Boorito Shows Why Chipotle Shorts Should Be Afraid
Eric is a member of The Motley Fool Blog Network -- entries represent the personal opinion of the blogger and are not formally edited.
Each Halloween Chipotle (NYSE: CMG) runs its Boorito event, where a diner in costume can pick up a burrito or another Chipotle entrée for $2. The Boorito promotion has directly impacted Chipotle's financial results in the past, although the restaurant runs this promotion to gain visibility that directly impacts higher future sales. Boorito also highlights Chipotle's operational and marketing advantages, which show why shorts might have underestimated this restaurant.
Boorito shows that Chipotle can still pack its restaurants. Chipotle gave away burritos in 2009, but this Halloween promotion eventually became so popular that it cut into Chipotle's margins. Chipotle started charging $2 a burrito in 2010. In the Chipotle Q4 2010 earnings call transcript, CFO John Hartung explained that the company's operating margin increased by .7% to 11.2% for the quarter partially because diners no longer received free burritos, which produced around half of the operating margin improvement.
On the Boorito Facebook page, Chipotle explains that it will donate up to $1 million from its Halloween sales, so this restaurant has to serve at least 500,000 diners that day to reach this goal. Chipotle announced that it met this target in 2010 and 2011 and donated $1 million each year, and my local Chipotle was packed on Halloween, so the 2012 goal may have been met. Yahoo! Finance states that Chipotle has 1350 restaurants, so Chipotle had to serve over 370 diners per restaurant during Halloween afternoon and evening to hit the goal.
In 2010, Chipotle donated its Boorito proceeds to the Jamie Oliver Food Revolution, and in 2012 Chipotle selected its Chipotle Cultivate Foundation as the recipient. These donations bring Chipotle goodwill, and showcase Chipotle's health brand. Chipotle's drink cups proclaim its efforts to work with local suppliers as well, which helps the restaurant offer fresher food. Ashley Dean, at ColoradoDaily.com, reported that Chipotle also holds the Chipotle Cultivate Festival, a free event to support its Chipotle Cultivate Foundation. The Chipotle Cultivate Foundation helps raise funds for family farms.
Chipotle has added more posts on its Facebook page during October in favor of California's Proposition 37, which requires genetically modified food to be labeled as such. The restaurant also explains why it supports Proposition 37 on its own web site, while emphasizing major chemical companies' opposition to the ballot measure. Chipotle recognized that its support for this measure could make its customers happy and promote its own food quality appeal.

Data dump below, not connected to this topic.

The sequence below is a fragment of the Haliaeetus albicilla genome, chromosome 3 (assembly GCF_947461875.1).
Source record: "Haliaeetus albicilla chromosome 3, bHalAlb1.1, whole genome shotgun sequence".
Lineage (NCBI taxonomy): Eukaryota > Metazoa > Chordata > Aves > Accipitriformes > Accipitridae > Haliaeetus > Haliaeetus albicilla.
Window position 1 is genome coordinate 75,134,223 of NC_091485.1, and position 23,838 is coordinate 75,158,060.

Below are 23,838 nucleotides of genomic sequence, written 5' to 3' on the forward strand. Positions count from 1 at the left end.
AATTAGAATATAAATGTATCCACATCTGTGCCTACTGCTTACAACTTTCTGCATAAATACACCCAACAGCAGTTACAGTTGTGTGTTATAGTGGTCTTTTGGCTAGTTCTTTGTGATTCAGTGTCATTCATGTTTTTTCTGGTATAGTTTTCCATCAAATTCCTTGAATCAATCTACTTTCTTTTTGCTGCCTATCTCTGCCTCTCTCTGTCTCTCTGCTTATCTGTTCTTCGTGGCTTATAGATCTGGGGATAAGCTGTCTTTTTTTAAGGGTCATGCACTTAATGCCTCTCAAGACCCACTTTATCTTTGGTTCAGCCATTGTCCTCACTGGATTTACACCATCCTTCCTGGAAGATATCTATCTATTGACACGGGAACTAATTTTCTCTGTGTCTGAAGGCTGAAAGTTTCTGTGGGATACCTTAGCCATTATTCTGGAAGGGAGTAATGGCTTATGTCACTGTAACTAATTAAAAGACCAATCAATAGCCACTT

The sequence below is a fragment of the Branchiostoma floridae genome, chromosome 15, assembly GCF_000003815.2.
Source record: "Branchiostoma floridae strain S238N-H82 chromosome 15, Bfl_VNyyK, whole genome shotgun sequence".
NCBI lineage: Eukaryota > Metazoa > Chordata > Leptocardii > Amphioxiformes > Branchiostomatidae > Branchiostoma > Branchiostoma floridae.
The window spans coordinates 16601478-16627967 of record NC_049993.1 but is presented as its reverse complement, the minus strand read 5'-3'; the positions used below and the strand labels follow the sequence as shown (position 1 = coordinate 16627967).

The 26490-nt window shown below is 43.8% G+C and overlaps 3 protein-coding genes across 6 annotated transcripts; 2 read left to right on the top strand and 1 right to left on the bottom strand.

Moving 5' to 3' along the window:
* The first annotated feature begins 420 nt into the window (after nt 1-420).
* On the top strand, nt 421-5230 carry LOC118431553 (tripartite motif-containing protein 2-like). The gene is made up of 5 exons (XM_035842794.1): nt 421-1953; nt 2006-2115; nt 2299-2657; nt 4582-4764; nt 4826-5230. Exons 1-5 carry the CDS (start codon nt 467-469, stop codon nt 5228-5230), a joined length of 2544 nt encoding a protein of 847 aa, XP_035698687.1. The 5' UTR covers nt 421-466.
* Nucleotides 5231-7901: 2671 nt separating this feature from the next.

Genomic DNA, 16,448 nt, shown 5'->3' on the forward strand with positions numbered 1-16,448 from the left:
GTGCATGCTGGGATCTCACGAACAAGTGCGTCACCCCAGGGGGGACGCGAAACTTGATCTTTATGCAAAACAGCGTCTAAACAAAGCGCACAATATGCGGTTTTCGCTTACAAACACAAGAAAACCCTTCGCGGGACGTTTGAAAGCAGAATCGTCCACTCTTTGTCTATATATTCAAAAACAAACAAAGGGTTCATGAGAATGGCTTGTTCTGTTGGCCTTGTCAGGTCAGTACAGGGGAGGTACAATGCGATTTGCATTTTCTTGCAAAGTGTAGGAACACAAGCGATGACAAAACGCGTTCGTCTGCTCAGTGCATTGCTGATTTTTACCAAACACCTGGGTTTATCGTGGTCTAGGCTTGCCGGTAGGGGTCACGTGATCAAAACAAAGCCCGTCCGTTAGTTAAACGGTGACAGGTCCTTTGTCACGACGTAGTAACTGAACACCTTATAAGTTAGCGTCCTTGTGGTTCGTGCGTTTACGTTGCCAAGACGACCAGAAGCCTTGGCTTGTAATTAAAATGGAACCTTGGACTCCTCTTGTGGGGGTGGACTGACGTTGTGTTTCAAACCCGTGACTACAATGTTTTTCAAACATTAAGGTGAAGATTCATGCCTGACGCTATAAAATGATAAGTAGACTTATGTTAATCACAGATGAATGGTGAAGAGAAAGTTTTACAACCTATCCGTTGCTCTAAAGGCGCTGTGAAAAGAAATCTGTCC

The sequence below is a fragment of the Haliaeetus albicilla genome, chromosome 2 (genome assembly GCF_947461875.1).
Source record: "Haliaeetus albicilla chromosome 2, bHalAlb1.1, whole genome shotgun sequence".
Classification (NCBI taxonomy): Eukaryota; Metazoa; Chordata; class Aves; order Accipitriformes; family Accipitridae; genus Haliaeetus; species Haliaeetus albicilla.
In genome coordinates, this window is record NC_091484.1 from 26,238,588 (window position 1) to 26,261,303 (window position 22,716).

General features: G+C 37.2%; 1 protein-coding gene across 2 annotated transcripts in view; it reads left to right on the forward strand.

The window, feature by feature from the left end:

Diners who support healthy food initiatives may go out of their way to shop at restaurants like Chipotle that meet their goals. These diners may also tell their friends about Chipotle's actions, creating a viral marketing effect. The Boorito promotion offers such a big discount that it could also have viral marketing implications for Chipotle. A diner's friends probably appreciate the chance to get Chipotle burritos for $2, so the diner has an incentive to share this Halloween offer. The costumed diners also create a spectacle that helps attract a crowd.
The Boorito promotion highlights several reasons why Chipotle deserves a premium price, but this restaurant looks a lot cheaper now, although it still isn't a bargain. Both Chipotle and Panera (NASDAQ: PNRA) had forward P/E ratios of 24 on Halloween, but Chipotle had a PEG of 1.29 and Panera had a PEG of 1.48, making Chipotle look cheaper than the bread seller. Chipotle also reported 18.4% higher revenue last quarter, which surpassed Panera's 16.8%. Chipotle seems like it comes out ahead in this comparison.
Yum! Brands (NYSE: YUM) has a lower forward P/E ratio at 19, which is still a premium valuation, and a PEG of 1.61. Yum! reported 9% revenue growth last quarter. Yum!'s higher sales figures show that its updated Taco Bell menu might have attracted some diners away from Chipotle after all, as David Einhorn controversially argued. Yum! also plans to add more restaurants in China, although Wall Street Journal reporters Ben Fox Rubin and Annie Gasparro explain that a slower Chinese economy limited Yum!'s recent growth. Chipotle still looks like it offers more growth potential than Yum!.
Chuy's (NASDAQ: CHUY) has an even higher growth premium right now, with a forward P/E of 38 and a PEG of 1.69. Although Chuy's reported 32% revenue growth last quarter, strongly surpassing Chipotle's figure, Chuy's financials show several major weaknesses. Chuy's has negative $9.9 million free cash flow, $84.4 million in debt, and a $4.6 million cash balance. Chipotle has $573.9 million in the bank, $3.6 million in debt, and $220.8 million free cash flow, so coming up with the funds to add more restaurants shouldn't be a problem.
The Boorito event shows that the original reasons why investors bought Chipotle are still there. Chipotle can still serve lots of diners quickly, it can still run effective viral marketing campaigns, and it still stays up to date on health food trends. Chipotle was more expensive earlier this year, so it looks like a much better deal now.
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enovinson has no positions in the stocks mentioned above. The Motley Fool owns shares of Chipotle Mexican Grill and Panera Bread. Motley Fool newsletter services recommend Chipotle Mexican Grill and Panera Bread. Try any of our Foolish newsletter services free for 30 days. We Fools may not all hold the same opinions, but we all believe that considering a diverse range of insights makes us better investors. The Motley Fool has a disclosure policy.If you have questions about this post or the Fool’s blog network, click here for information.